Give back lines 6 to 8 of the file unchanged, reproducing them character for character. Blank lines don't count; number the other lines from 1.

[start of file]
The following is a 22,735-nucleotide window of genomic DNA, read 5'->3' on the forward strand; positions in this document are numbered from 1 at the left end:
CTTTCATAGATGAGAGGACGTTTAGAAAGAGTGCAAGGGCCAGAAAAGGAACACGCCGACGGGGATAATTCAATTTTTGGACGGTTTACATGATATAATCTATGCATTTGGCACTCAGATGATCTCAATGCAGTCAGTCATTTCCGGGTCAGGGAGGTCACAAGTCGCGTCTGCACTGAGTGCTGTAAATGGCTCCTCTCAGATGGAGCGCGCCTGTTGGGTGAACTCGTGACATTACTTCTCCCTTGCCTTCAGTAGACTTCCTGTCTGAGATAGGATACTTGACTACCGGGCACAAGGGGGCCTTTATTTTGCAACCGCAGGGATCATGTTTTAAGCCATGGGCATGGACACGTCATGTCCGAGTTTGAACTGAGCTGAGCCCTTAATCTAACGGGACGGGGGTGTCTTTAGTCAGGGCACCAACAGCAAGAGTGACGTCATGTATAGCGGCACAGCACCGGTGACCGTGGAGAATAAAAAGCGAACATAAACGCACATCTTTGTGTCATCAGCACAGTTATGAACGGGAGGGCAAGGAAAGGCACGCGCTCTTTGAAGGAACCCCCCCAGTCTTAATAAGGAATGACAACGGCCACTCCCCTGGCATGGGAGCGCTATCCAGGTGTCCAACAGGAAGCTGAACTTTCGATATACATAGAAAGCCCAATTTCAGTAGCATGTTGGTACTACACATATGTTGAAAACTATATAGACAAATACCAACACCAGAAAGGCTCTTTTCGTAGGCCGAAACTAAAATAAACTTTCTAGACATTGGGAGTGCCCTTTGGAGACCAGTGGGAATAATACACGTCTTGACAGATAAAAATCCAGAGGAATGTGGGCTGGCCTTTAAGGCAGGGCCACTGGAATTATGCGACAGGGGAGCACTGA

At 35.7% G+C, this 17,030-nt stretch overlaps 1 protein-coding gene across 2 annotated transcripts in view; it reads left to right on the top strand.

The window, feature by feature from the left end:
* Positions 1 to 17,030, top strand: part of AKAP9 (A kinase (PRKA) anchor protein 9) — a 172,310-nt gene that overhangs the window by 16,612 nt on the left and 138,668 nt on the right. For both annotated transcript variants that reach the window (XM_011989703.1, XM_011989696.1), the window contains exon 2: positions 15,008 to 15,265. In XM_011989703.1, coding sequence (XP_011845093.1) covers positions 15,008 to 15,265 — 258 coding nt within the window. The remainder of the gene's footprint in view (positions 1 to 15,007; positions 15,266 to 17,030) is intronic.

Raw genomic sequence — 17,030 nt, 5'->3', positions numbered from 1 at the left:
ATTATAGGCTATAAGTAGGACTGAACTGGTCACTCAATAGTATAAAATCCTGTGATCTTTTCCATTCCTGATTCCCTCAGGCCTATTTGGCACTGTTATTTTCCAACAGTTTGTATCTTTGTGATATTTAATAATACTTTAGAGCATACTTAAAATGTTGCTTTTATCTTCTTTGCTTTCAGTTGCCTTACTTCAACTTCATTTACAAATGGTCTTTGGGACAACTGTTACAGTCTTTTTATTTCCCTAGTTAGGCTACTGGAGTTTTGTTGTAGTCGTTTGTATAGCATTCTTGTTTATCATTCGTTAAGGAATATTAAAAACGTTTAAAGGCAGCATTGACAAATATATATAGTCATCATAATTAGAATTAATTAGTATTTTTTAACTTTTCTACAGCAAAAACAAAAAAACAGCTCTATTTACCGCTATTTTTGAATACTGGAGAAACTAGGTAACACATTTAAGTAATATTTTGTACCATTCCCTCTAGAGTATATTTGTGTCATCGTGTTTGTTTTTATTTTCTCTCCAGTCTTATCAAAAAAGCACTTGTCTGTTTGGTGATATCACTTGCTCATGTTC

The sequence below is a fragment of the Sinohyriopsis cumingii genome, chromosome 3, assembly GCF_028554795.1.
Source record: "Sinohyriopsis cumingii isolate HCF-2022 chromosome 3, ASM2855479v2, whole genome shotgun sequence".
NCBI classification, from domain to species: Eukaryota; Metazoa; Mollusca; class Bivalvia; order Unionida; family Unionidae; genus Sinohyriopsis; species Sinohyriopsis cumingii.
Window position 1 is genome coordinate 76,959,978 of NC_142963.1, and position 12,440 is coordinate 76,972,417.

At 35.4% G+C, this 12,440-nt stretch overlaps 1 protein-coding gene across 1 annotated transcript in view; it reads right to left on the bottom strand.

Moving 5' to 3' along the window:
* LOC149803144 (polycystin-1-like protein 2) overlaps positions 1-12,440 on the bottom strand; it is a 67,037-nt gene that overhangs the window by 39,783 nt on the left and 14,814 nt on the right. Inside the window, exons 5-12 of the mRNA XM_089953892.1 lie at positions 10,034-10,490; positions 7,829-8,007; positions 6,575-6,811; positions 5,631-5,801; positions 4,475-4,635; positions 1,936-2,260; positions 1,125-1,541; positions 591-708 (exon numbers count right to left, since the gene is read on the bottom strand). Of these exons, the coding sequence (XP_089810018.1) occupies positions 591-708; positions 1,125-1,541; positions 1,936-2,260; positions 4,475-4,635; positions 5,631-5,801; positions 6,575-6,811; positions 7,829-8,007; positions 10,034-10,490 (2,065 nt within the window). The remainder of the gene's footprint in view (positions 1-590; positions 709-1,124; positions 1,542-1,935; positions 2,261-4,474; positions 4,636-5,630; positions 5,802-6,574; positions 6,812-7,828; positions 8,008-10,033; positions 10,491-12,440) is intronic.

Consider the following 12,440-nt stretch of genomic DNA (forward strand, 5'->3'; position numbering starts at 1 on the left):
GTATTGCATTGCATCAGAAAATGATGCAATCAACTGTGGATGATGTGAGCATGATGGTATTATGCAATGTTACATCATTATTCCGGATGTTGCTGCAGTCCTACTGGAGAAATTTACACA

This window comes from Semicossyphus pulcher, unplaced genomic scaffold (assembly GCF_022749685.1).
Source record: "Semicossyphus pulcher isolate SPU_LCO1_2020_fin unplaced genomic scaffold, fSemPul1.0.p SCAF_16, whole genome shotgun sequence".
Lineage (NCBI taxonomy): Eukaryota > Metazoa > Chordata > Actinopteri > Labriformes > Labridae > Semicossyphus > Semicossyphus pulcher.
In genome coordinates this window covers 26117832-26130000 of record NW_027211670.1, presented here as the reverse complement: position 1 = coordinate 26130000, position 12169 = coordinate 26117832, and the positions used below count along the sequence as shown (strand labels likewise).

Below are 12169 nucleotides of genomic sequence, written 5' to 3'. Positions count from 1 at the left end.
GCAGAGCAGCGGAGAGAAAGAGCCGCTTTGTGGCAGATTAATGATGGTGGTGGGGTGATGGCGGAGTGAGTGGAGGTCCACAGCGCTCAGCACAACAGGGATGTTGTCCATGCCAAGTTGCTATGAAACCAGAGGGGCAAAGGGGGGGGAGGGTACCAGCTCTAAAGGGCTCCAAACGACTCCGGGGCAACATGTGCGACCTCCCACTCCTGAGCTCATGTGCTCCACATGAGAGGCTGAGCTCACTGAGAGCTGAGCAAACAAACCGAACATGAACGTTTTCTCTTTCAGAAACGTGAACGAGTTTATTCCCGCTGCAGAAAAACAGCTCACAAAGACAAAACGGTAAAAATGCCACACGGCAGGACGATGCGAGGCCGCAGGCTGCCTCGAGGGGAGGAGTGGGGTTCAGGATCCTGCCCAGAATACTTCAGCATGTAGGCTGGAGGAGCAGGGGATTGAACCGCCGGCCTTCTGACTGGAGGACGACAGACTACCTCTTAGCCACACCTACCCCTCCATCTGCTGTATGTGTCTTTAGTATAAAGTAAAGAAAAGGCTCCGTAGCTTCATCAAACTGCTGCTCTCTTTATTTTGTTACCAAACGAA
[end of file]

Raw genomic sequence — 17,030 nt, 5'->3', positions numbered from 1 at the left:
ATTATAGGCTATAAGTAGGACTGAACTGGTCACTCAATAGTATAAAATCCTGTGATCTTTTCCATTCCTGATTCCCTCAGGCCTATTTGGCACTGTTATTTTCCAACAGTTTGTATCTTTGTGATATTTAATAATACTTTAGAGCATACTTAAAATGTTGCTTTTATCTTCTTTGCTTTCAGTTGCCTTACTTCAACTTCATTTACAAATGGTCTTTGGGACAACTGTTACAGTCTTTTTATTTCCCTAGTTAGGCTACTGGAGTTTTGTTGTAGTCGTTTGTATAGCATTCTTGTTTATCATTCGTTAAGGAATATTAAAAACGTTTAAAGGCAGCATTGACAAATATATATAGTCATCATAATTAGAATTAATTAGTATTTTTTAACTTTTCTACAGCAAAAACAAAAAAACAGCTCTATTTACCGCTATTTTTGAATACTGGAGAAACTAGGTAACACATTTAAGTAATATTTTGTACCATTCCCTCTAGAGTATATTTGTGTCATCGTGTTTGTTTTTATTTTCTCTCCAGTCTTATCAAAAAAGCACTTGTCTGTTTGGTGATATCACTTGCTCATGTTC

The sequence below is a fragment of the Sinohyriopsis cumingii genome, chromosome 3, assembly GCF_028554795.1.